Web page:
Anthony Jackson, BSN ’13, did not grow up wanting to work in the medical field. That was his younger sister, Christina’s, dream. With a desire to one day be a doctor, she was studying biology at Kent State University when she passed away from a blood clot in her heart. Jackson, who was a professional basketball player in France at the time, wanted to do something to honor her memory by helping people. “Her death started me on my journey of understanding my own mortality and being more present. I kept seeing advertisements about Kent State University College of Nursing’s accelerated nursing program and decided to try it.”
While in the nursing program, Jackson’s 16 year-old brother, Jason, was murdered. An experience in the Emergency Department (ED) that day further fueled Jackson’s desire to help others, particularly patients and their families in the ED. “When I arrived, I was told not to touch my brother in case I disturbed the evidence. The only person who consoled me was a tech named Roberta.” Years later, Jackson would work in that same ED as a tech before becoming a nurse.
His nursing journey was challenging in other ways. As an African American male and former athlete, Jackson shared that he has been the recipient of cognitive dissonance and micro aggressions. While dealing with those attitudes was difficult for Jackson, he chose to rise above the challenges they represented. “I confront stereo types by attempting to be the best at everything I do. I work harder and smarter. This starts by having balance in my personal life, which allows me to be my best as a nursing professional.”
Reflecting on his nursing career thus far, Jackson recalled an interaction in the ED with a mother and her ill child that has brought him full circle. Kodi Pride brought her child, Lorrelle Pride, who was experiencing respiratory distress, to the ED. While taking care of Lorrelle, Jackson noticed Kodi did not come into her daughter’s room. Jackson sought out Kodi and learned the heartbreaking news that many caregivers requested that she stay out of their way by leaving the room. “I told her that was unacceptable and cleared a spot for her next to Lorrelle’s bed. I reminded her that she was important and that Lorrelle was her child, and she needed to be there as her mom.” For Jackson, it was a normal day at work, but when Kodi reached out to him after her daughter passed away months later, he learned just how much that act of kindness meant to her. “I was reminded of Roberta and how she took the time to comfort me. I never want to forget how important human interaction and compassion can be for the ones we are taking care of.”
To inspire students of underrepresented populations to start thinking about the nursing field, Jackson believes more underrepresented nursing role models need to be in the spotlight. Reflecting back on his own journey, Jackson credits his success to his own role models, Pastor Mary L. Stone, his father, Anthony Jackson, Sr., his mother, Dortha Jackson, and his college coach, Rollie Massimino. To Jackson, these individuals represent selflessness, faithfulness, determination, pride and self-belief.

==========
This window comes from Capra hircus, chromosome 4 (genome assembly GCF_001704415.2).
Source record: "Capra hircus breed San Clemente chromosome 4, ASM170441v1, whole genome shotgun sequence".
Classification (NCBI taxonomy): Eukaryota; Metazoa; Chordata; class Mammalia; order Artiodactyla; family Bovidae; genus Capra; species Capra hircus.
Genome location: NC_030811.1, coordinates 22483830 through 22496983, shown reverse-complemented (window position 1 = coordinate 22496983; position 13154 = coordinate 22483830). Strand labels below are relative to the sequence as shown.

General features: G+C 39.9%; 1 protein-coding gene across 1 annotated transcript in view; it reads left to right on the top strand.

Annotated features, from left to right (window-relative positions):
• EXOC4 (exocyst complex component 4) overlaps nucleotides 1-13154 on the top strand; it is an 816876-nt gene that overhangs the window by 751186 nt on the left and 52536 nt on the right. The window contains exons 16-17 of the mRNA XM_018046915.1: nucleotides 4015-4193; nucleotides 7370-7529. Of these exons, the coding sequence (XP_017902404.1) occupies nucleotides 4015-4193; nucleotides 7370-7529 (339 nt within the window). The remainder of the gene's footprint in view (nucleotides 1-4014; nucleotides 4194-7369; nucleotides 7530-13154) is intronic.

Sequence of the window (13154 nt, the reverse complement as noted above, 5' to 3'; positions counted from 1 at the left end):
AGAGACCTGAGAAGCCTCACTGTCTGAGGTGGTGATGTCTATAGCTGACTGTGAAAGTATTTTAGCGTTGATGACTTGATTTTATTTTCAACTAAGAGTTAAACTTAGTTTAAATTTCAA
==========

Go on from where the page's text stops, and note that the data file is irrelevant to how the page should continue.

It is vital to share stories of role models’ success, but Jackson says it is equally as important to learn about the failures those individuals overcame along the way. According to him, the most substantial lessons in life usually come from failures or loss. “I failed nursing school and had to earn my way back in.” While attending the accelerated nursing program full time, Jackson was working a full time and part time job to provide for his family. “I had reached my limit, and failed out, but that was okay.”
Jackson believes students of underrepresented populations should receive information about nursing career opportunities at a much younger age. “To help improve diversity in the nursing field and encourage more to enter the healthcare profession, they need to be made aware of nursing roles in administration, information technology, psychology, education, travel nursing, and home health just to name a few. Most of these students only know about bedside nursing.” Remembering his own struggles, Jackson wants to remind underrepresented students to have faith in their abilities. “I knew I could pass nursing school and that it was going to be worth it. But I had to make sacrifices along the way and learn to work through the struggle.” Quoting Earl Nightingale, an American motivational speaker and author, Jackson’s advice to students is simple, “Never give up on a dream just because of the time it will take to accomplish it. The time will pass anyway.”